The workshop will conclude in Floyd, Virginia in late afternoon. At its conclusion you’ll have met new friends, learned hundreds of miles of new roads, and be thoroughly acquainted with the skills you’ll need to further develop yourself into the motorcyclist your aspire to become.

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Here are two reviews from past years’ workshops:

I’ve been a student of motorcycle riding for several years now. I’ve read a lot of books and taken numerous parking-lot-oriented classes, but I’ve never had any real road-based training. Jim’s classroom is a continuous series of open, twisty roads, and he does a great job of equipping your mental toolbox with everything it needs to safely and proficiently negotiate them.

On my return home, I made a point to take roads locally renowned for being twisty and ones I’ve never felt comfortable riding. These roads were now straightforward and fun – in the rain.

Jim took a passion of mine that I spend a lot of time doing, and he showed me how to do it really well. It would have taken years for me to arrive at this place on my own. This was truly a transformational experience for me!!  Michael Wadsworth, Palmyra NY


I can’t thank you enough for the Rider’s Workshop last weekend.  I hope you don’t mind if I go on a bit here with a few specifics that you can share with others who are thinking about taking the course.  Please also feel free to pass along my name and number to anyone who would like a “live” testimonial.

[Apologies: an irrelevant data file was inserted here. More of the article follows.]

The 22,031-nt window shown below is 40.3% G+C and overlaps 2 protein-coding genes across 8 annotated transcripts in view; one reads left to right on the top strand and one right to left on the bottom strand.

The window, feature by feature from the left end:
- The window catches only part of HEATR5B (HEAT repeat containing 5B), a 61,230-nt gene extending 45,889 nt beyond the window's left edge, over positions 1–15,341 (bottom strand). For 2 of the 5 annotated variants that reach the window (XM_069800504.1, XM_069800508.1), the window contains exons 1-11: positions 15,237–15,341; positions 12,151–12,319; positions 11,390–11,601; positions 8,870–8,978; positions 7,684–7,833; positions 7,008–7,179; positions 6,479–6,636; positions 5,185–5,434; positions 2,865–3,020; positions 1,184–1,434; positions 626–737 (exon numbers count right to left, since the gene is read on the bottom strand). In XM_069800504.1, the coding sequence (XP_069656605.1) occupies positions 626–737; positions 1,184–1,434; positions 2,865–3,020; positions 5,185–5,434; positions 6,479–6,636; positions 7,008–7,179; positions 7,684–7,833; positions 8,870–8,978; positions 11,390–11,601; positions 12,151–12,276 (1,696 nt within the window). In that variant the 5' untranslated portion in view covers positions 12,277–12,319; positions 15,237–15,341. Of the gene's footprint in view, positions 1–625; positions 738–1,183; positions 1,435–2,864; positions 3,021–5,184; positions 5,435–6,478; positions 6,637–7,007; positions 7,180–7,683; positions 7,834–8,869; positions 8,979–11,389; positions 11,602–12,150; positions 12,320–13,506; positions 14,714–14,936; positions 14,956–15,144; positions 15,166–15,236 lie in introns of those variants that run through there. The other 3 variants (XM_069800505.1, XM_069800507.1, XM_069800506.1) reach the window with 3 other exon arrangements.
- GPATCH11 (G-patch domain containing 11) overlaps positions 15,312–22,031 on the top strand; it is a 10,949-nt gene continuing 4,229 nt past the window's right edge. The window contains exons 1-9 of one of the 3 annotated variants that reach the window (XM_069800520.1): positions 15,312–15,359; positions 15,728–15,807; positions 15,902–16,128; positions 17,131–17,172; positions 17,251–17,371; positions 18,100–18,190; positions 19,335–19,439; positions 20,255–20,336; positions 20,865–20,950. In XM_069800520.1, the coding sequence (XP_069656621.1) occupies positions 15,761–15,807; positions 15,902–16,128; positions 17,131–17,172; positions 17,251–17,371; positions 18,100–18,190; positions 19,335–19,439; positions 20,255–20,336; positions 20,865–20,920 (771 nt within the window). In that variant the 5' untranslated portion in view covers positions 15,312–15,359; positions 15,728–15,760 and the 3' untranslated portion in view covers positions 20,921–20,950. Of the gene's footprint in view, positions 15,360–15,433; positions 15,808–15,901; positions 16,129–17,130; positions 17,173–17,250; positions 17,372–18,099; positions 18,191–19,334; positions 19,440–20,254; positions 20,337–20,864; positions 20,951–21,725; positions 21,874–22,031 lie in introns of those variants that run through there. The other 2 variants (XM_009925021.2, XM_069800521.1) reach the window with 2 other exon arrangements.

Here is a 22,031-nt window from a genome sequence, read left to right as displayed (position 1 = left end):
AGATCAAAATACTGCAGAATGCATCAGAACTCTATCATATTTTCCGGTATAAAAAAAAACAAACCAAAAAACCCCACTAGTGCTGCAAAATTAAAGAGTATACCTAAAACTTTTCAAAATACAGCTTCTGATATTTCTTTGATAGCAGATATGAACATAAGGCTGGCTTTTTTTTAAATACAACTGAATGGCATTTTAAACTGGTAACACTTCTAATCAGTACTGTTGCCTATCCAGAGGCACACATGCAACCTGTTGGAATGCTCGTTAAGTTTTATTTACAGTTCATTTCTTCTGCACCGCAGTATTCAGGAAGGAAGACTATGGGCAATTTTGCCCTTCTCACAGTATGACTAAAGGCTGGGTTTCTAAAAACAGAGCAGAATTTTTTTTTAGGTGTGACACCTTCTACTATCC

I am an experienced rider of 30-plus years and well over 100,000 miles.  This is just some of what I learned or improved in your two-day workshop:

  • Choosing gears more effectively for better control, confidence, and smoothness in curves
  • Reading a road better, looking to the “vanishing point,” and taking in the full picture of the environment
  • Using my GPS to anticipate curves beyond visual sight
  • Using a trailing rear brake in a curve to enhance stability, particularly in descending terrain
  • How to get a tactile feel, while riding at speed, for the traction of the road surface under varying weather and surface conditions
  • How to up- and down-shift more smoothly
  • How to ride with more precision, attention, and awareness
  • How to identify and seek out the countless lightly trafficked “invisible roads” that are outstanding for motorcycle riding

But the whole of the workshop was much greater than the sum of these parts.  The experience reinvigorated me and my love for riding.  By taking your approach toward riding as an art with a focus on precision and smoothness, every road and curve, no matter how familiar, becomes new and fresh to me.

Ten years ago, I paid about $700 for an Aerostich riding suit (they are $847 today).  The suit was a good investment, because it makes riding safer and more enjoyable in varying weather conditions.  For about the same money, your workshop is an even better investment in riding safety and enjoyment.  I know that it will pay me dividends for many years to come. Tom Callahan, Alexandria Virginia